I get this code:


void main(void) 
    char *ptr = (char*)malloc(10); 

    if(NULL == ptr) 
        printf("\n Malloc failed \n"); 
        // Do some processing 


It compiles successfully in Visual C, but do not compile in gcc, I get "error:'main' must return 'int'". So is the return type 'int' of main() function is a convention(which is for compiler to define), or a rule of C?

  • main() should always return int, – Pixelchemist Jul 18 '13 at 5:16
  • ditto, return codes are always INT, examples: -1, 0, etc.. You should also initialize the value. – Frank R. Jul 18 '13 at 5:23
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    I posted void main() on one of the hardcore ansi-C newsgroups about 10 years ago. I don't think I've ever had more vitriol thrown my way. I wasn't even posting about that; it was just a part of the snippet from an embedded system that I was asking a question about. On that tiny CPU, main() returning would be a catastrophic failure (it was firmware; it should run forever) but those guys didn't care. Never got my question answered, just spent the rest of the time explaining how main couldn't return. Now I always return int, even when main() will never return. – c.fogelklou Jul 18 '13 at 5:23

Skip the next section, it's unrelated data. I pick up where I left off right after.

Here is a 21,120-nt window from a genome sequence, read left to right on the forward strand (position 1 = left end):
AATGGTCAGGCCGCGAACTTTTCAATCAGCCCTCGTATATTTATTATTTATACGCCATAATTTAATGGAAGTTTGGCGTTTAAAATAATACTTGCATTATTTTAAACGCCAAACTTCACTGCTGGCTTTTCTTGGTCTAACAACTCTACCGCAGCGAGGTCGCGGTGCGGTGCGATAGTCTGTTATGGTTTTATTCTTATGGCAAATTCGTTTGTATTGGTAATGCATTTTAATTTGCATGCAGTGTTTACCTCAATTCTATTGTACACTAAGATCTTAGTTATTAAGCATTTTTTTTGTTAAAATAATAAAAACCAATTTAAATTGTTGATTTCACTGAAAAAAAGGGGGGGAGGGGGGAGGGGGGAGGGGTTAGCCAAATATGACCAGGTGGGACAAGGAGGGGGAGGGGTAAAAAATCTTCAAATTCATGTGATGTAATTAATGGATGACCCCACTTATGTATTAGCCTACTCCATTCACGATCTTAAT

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    On a freestanding implementation, the return type of main() should be whatever the implementation tells you to use. Even the hardcore Ansi-C people over at comp.lang.c should know that... – This isn't my real name Jul 19 '13 at 16:34

The C standard (ISO/IEC 9899:2011) says: Program startup

1 The function called at program startup is named main. The implementation declares no prototype for this function. It shall be defined with a return type of int and with no parameters:

int main(void) { /* ... */ }

or with two parameters (referred to here as argc and argv, though any names may be used, as they are local to the function in which they are declared):

int main(int argc, char *argv[]) { /* ... */ }

or equivalent;10) or in some other implementation-defined manner.

10) Thus, int can be replaced by a typedef name defined as int, or the type of argv can be written as char **argv, and so on.

Thus, the only portable declaration for main() has a return type of int. If MSVC defines that void is permitted ('or in some other implementation-defined manner'), so be it, but do not expect the code to be portable. The old versions of the Microsoft compilers (up to and including MSVC 2005) do not permit void main(): see the documentation at main: Program startup and The main Function and Program Execution. However, MSVC 2008 and later are documented to allow void main(): see main: Program Startup. The three-argument form of main() is noted as a common extension in Appendix J:

J.5 Common extensions

The following extensions are widely used in many systems, but are not portable to all implementations. The inclusion of any extension that may cause a strictly conforming program to become invalid renders an implementation nonconforming. Examples of such extensions are new keywords, extra library functions declared in standard headers, or predefined macros with names that do not begin with an underscore.